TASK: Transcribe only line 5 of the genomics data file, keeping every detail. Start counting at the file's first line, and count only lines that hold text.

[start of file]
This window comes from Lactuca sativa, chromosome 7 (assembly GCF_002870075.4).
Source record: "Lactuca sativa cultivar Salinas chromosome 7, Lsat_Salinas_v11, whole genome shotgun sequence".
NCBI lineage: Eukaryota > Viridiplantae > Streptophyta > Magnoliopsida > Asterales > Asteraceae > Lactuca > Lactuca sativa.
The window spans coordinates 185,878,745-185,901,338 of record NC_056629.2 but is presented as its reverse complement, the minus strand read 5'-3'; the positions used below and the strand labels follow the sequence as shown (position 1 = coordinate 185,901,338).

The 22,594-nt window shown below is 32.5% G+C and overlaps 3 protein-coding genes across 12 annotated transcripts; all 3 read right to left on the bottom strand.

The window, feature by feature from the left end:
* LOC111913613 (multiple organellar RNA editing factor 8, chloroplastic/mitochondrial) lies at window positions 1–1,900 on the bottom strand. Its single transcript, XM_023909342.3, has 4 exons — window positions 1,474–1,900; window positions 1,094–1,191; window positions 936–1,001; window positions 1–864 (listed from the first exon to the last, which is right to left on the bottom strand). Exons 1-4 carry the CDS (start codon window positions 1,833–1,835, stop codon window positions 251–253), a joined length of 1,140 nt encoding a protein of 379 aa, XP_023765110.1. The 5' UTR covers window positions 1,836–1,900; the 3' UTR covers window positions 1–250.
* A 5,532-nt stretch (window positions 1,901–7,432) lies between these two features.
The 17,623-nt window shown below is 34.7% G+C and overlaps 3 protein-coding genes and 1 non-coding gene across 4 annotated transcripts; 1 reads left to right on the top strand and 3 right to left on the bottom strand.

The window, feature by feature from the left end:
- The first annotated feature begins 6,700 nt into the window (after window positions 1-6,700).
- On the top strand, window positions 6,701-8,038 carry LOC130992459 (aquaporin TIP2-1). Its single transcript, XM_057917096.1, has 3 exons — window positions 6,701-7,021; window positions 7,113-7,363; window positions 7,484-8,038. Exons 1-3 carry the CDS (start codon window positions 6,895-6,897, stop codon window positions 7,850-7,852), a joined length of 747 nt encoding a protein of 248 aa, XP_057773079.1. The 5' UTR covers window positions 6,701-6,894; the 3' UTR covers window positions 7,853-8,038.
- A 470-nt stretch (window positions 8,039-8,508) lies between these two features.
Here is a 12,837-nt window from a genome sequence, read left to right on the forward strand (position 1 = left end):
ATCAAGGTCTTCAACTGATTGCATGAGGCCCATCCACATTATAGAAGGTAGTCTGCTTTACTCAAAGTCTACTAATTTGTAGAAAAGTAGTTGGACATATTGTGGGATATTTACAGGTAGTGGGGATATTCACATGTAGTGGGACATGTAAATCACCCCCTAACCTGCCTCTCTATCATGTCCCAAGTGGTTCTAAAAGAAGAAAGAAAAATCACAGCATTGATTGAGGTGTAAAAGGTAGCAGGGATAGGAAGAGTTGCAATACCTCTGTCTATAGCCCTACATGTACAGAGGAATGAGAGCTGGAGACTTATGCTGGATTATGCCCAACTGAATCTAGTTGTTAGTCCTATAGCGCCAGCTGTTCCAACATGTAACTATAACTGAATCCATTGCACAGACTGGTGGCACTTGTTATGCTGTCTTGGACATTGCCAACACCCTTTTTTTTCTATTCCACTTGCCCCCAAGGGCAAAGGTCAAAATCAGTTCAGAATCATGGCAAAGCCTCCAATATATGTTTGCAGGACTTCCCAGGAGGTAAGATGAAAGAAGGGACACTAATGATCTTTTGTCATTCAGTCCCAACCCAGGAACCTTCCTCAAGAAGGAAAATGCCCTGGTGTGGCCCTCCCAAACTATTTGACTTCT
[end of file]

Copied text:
The 22,594-nt window shown below is 32.5% G+C and overlaps 3 protein-coding genes across 12 annotated transcripts; all 3 read right to left on the bottom strand.